Press lube

Hello! I am currently restoring a press and wanted to know what the best frequent lubricant for my press would be?
It is a 6.5x10 C&P Tabletop Pilot

thanks in advance!

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any motor oil will work for a table top i believe. a good oil would be a synthetic diesel product.

Corroborating Eric,s input, Yes virtually any Motor Oil will suffice in this day and age, and Synthetic Diesel Engine (engine oil !) is a good choice, & recommendation.

Usually with the Prefix H.D. implying High Detergent.
In conventional Diesel Engines normally to act as a detergent to keep the Oil as fluid as possible, under operating conditions, and to keep it thinner in mid winter. !

Not too relevant on Your average Table Top.

Modern Multi-grade(s) were well into the future when Table Tops were fist in circulation.

For 2/3 decades, when working out of Farm Buildings Chicken Sheds, etc., we had to >Fly On a Wing and a Prayer< when running Heidelberg Platens in Mid Winter, we could, basically, keep warm, but the H/Bergs with their Central pressurised oiling system, had to have thinner Oil in the Winter and Thicker in the Summer.!!

Hahaha. Where may I find these items?

automotive parts store… seriously, buy the cheapest stuff they have. it is far superior to the oil available when your machine was built. just a multi grade 10-30 or 30 wt but don’t go up to 75-90 gear oil. too thick unless you are in africa.

I hate to disagree with the other responses, but printing presses should always be lubricated with non-detergent oil. Detergent in motor oil does a couple of things, first it helps remove carbon buildup from combustion, second it helps lock away water. It accomplishes these things with additives that are acidic and other additives that contain Sodium and Calcium ions. Both of these things can cause corrosion over time to steel. The steel used in combustion engines is treated to minimize these effects and also the effect of high heat, but there’s no reason to treat steel for printing presses similarly, so untreated steel is generally used. You will increase the likelihood of pitting if you use detergent motor oil. We use 3 different oils on our equipment, depending on the application. 30w non-detergent oil is for heavier, load bearing parts and bushings. We use mineral oil on medium size parts and in older automatic oilers (This is the recommendation of both Heidelberg and Miehle in the 1950’s). We use light machine oil on small parts like numbering machines and counters. On a hand fed table top press nothing moves very fast and there’s not a lot of load on any parts. I also don’t recall there being any small or delicate parts. I would just go with the 30w non detergent oil. Hope this helps. joe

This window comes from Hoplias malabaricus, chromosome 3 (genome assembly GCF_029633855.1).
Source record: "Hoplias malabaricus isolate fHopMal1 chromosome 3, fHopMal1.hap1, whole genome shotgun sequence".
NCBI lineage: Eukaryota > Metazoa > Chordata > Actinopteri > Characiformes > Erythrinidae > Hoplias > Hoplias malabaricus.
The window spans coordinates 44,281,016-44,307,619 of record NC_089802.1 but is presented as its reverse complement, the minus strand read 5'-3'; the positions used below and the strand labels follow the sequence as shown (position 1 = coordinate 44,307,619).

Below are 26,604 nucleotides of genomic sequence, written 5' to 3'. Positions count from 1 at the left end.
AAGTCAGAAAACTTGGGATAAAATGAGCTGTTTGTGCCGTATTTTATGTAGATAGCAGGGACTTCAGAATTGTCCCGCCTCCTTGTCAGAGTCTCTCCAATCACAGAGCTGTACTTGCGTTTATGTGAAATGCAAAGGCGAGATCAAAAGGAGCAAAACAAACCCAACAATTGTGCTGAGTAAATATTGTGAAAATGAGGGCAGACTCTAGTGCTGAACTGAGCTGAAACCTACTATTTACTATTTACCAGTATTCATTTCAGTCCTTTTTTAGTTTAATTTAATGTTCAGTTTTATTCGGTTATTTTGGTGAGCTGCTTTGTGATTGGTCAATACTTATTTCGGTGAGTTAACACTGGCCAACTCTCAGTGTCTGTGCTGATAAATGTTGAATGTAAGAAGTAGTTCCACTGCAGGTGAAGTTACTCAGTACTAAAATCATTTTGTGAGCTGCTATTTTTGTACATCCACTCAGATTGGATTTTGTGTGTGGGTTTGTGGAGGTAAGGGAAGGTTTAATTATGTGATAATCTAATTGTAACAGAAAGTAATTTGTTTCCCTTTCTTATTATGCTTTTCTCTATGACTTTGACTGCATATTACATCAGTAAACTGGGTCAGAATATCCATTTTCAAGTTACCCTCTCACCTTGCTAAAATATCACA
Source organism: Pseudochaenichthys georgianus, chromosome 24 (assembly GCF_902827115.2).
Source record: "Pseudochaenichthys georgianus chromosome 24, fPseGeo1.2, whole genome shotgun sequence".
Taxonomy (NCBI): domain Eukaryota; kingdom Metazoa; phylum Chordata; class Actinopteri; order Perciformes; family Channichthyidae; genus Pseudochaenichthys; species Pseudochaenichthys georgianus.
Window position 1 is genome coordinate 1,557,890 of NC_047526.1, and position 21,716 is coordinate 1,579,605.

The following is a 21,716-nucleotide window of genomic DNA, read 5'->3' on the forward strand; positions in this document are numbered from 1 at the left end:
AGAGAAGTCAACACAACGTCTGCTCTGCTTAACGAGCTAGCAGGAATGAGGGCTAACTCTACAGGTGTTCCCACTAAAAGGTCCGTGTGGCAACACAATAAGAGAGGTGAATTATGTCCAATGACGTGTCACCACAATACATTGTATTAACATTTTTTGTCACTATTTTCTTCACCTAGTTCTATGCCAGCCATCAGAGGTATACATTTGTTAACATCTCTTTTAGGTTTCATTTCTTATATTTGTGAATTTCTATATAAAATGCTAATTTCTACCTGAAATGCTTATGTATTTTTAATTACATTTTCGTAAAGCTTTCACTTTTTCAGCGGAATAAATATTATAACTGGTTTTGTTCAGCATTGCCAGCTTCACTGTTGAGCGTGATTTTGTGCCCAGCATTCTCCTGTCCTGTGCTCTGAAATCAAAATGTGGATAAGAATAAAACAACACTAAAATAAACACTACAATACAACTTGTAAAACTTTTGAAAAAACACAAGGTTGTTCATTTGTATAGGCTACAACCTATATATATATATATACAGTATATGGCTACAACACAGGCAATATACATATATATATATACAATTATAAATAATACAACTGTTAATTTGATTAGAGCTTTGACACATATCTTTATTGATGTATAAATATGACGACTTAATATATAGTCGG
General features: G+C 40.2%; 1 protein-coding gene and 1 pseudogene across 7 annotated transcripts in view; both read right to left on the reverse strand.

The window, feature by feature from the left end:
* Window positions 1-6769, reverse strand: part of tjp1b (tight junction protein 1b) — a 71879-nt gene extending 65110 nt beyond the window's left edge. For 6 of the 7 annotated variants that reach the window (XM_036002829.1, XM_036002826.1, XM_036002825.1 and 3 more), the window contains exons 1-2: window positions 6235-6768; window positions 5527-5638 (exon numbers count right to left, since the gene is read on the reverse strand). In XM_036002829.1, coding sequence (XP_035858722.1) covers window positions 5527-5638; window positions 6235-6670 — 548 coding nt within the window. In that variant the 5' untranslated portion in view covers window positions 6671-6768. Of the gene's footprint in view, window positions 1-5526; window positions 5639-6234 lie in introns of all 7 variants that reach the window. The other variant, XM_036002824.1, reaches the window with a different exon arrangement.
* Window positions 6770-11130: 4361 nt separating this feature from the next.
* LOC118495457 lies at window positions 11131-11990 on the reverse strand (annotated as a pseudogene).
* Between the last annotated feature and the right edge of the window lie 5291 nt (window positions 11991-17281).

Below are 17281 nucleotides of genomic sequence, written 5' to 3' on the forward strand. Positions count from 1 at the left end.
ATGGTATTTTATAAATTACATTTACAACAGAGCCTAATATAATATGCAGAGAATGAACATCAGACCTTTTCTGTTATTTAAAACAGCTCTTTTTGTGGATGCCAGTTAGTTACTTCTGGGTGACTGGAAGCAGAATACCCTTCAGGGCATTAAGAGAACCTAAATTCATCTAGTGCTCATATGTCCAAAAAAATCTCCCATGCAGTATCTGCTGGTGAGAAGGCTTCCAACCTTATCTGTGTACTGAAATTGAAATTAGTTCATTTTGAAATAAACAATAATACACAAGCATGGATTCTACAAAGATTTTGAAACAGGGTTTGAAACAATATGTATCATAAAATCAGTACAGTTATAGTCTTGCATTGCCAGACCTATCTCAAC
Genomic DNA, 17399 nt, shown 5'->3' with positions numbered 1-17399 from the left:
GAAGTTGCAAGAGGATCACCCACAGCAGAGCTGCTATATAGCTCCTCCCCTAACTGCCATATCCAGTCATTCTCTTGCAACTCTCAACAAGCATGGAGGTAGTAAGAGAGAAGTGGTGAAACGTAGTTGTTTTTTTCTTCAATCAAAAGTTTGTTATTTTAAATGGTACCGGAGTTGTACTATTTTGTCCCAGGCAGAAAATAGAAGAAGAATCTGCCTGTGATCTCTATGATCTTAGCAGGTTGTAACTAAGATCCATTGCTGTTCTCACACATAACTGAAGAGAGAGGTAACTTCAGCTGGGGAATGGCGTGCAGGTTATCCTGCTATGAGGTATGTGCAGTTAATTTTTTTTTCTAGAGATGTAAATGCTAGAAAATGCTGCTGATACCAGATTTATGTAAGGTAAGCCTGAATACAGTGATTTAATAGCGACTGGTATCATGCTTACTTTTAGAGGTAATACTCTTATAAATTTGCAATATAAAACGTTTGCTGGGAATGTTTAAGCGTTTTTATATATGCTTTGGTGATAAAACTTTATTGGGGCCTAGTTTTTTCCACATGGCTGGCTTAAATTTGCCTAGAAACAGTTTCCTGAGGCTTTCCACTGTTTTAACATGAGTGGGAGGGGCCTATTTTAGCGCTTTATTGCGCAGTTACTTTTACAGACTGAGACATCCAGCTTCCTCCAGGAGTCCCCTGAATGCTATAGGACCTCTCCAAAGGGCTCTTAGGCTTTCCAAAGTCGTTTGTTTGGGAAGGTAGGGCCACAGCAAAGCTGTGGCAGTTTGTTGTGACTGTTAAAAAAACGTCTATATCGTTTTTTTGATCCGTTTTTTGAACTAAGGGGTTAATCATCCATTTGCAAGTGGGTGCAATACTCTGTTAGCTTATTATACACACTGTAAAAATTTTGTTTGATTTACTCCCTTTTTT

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I use hydraulic fluid. It’s available in a number of different of weights, has no detergent, no weird smell, and it’s cheap. By its very nature, it’s designed to be a very good lubricating oil for machinery. Here in Canada, I can buy a gallon of ISO AW46 (equivalent to SAE 20W) off the shelf in Canadian Tire for $20. Beats trying to track down esoteric small batch artisanal lubricants from specialty dealers.

i guess the jury is in… ANY lubricant will work better than none. what you have is a very slow speed/ low load press… Ant thing you use will make it work well. if it has been dry for a long time then maybe use a quart of the hyd fluid to start. To get the “Blood flowing”, then if 30w non detergent is readily available, it will be fine.
If you were to oil this machine every 1,000-2,000 impressions, you should be fine. a quart will probably last a long time. over oiling isn’t going to do anything other than make a mess of work station and press.
I, with 3 kluge 14 x 22 ehd presses that i have to manual oil, am a true believer in synthetic oils. i find i use less. i have run Very heavy jobs oiling non essential/ low load parts ev 20,000 impressions and side arms, main shaft bushings, and really expensive parts to replace, every 3 days, or 10,000 impressions. Just oil, casually. don’t Freak over it….

From my days in industry, there are three reasons for lubrication:

1. To provide an oil film for the bearing surfaces to run on, so there won’t be metal-to-metal contact (if metal-to metal contact were to occur, it would cause extreme wear)

2. To flush out contaminants and wear products from the bearings

3. To allow the bearings to run cooler

With our slow moving presses, item 3 is not applicable for us, except for motors

Item 2 above cannot be effective unless we lubricate enough so some lubricant will run out of the bearing areas, taking the contaminants and wear products with it.

I personally lubricate at the start of every operating day with 30 weight non-detergent motor oil. For my short runs, that works fine.